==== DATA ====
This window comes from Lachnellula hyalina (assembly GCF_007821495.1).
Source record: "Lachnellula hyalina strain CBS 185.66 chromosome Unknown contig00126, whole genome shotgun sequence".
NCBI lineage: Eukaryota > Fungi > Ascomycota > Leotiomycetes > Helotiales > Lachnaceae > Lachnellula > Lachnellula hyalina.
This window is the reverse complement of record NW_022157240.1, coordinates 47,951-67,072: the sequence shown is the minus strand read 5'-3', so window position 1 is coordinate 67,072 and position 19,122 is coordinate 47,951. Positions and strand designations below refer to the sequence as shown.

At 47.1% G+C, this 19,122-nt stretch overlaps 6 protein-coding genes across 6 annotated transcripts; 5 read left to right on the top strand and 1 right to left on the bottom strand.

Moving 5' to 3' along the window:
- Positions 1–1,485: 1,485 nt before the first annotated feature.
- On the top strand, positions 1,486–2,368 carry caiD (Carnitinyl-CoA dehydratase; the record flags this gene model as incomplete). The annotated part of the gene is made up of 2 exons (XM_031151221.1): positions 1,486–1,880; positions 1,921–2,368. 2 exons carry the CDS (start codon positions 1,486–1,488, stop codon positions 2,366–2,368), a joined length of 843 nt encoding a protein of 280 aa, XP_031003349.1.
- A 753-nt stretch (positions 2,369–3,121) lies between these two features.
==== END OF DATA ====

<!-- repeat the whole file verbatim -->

This window comes from Lachnellula hyalina (assembly GCF_007821495.1).
Source record: "Lachnellula hyalina strain CBS 185.66 chromosome Unknown contig00126, whole genome shotgun sequence".
NCBI lineage: Eukaryota > Fungi > Ascomycota > Leotiomycetes > Helotiales > Lachnaceae > Lachnellula > Lachnellula hyalina.
This window is the reverse complement of record NW_022157240.1, coordinates 47,951-67,072: the sequence shown is the minus strand read 5'-3', so window position 1 is coordinate 67,072 and position 19,122 is coordinate 47,951. Positions and strand designations below refer to the sequence as shown.

At 47.1% G+C, this 19,122-nt stretch overlaps 6 protein-coding genes across 6 annotated transcripts; 5 read left to right on the top strand and 1 right to left on the bottom strand.

Moving 5' to 3' along the window:
- Positions 1–1,485: 1,485 nt before the first annotated feature.
- On the top strand, positions 1,486–2,368 carry caiD (Carnitinyl-CoA dehydratase; the record flags this gene model as incomplete). The annotated part of the gene is made up of 2 exons (XM_031151221.1): positions 1,486–1,880; positions 1,921–2,368. 2 exons carry the CDS (start codon positions 1,486–1,488, stop codon positions 2,366–2,368), a joined length of 843 nt encoding a protein of 280 aa, XP_031003349.1.
- A 753-nt stretch (positions 2,369–3,121) lies between these two features.